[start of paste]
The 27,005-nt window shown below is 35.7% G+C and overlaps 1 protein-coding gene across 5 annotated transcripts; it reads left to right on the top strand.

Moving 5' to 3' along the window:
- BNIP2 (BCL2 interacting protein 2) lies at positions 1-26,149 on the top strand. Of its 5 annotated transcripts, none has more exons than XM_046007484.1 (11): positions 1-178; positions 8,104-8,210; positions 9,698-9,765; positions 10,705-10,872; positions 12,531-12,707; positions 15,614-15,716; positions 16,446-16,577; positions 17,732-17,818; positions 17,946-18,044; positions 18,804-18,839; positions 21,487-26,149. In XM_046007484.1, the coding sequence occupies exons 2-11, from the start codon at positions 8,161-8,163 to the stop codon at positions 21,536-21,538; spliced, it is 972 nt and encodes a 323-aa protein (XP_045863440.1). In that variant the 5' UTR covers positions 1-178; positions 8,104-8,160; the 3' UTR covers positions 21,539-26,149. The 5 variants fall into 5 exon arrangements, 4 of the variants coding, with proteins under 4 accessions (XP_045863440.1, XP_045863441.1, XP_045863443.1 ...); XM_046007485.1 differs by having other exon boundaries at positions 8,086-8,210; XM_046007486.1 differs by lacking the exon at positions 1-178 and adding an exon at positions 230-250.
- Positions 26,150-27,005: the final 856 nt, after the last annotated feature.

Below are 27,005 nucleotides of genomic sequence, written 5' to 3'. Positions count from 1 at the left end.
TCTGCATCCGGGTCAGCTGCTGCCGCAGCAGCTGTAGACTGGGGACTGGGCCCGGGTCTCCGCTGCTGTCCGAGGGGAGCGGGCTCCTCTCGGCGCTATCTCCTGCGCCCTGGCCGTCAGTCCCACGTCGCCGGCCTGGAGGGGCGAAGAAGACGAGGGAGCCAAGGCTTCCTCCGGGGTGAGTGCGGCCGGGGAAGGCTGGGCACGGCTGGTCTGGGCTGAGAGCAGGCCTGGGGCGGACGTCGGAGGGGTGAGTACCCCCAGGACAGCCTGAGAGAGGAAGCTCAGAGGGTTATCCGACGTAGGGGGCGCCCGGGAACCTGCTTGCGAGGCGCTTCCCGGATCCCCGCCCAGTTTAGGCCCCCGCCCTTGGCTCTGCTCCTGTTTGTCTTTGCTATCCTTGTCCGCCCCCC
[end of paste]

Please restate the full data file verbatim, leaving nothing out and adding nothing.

The 27,005-nt window shown below is 35.7% G+C and overlaps 1 protein-coding gene across 5 annotated transcripts; it reads left to right on the top strand.

Moving 5' to 3' along the window:
- BNIP2 (BCL2 interacting protein 2) lies at positions 1-26,149 on the top strand. Of its 5 annotated transcripts, none has more exons than XM_046007484.1 (11): positions 1-178; positions 8,104-8,210; positions 9,698-9,765; positions 10,705-10,872; positions 12,531-12,707; positions 15,614-15,716; positions 16,446-16,577; positions 17,732-17,818; positions 17,946-18,044; positions 18,804-18,839; positions 21,487-26,149. In XM_046007484.1, the coding sequence occupies exons 2-11, from the start codon at positions 8,161-8,163 to the stop codon at positions 21,536-21,538; spliced, it is 972 nt and encodes a 323-aa protein (XP_045863440.1). In that variant the 5' UTR covers positions 1-178; positions 8,104-8,160; the 3' UTR covers positions 21,539-26,149. The 5 variants fall into 5 exon arrangements, 4 of the variants coding, with proteins under 4 accessions (XP_045863440.1, XP_045863441.1, XP_045863443.1 ...); XM_046007485.1 differs by having other exon boundaries at positions 8,086-8,210; XM_046007486.1 differs by lacking the exon at positions 1-178 and adding an exon at positions 230-250.
- Positions 26,150-27,005: the final 856 nt, after the last annotated feature.

Below are 27,005 nucleotides of genomic sequence, written 5' to 3'. Positions count from 1 at the left end.
TCTGCATCCGGGTCAGCTGCTGCCGCAGCAGCTGTAGACTGGGGACTGGGCCCGGGTCTCCGCTGCTGTCCGAGGGGAGCGGGCTCCTCTCGGCGCTATCTCCTGCGCCCTGGCCGTCAGTCCCACGTCGCCGGCCTGGAGGGGCGAAGAAGACGAGGGAGCCAAGGCTTCCTCCGGGGTGAGTGCGGCCGGGGAAGGCTGGGCACGGCTGGTCTGGGCTGAGAGCAGGCCTGGGGCGGACGTCGGAGGGGTGAGTACCCCCAGGACAGCCTGAGAGAGGAAGCTCAGAGGGTTATCCGACGTAGGGGGCGCCCGGGAACCTGCTTGCGAGGCGCTTCCCGGATCCCCGCCCAGTTTAGGCCCCCGCCCTTGGCTCTGCTCCTGTTTGTCTTTGCTATCCTTGTCCGCCCCCC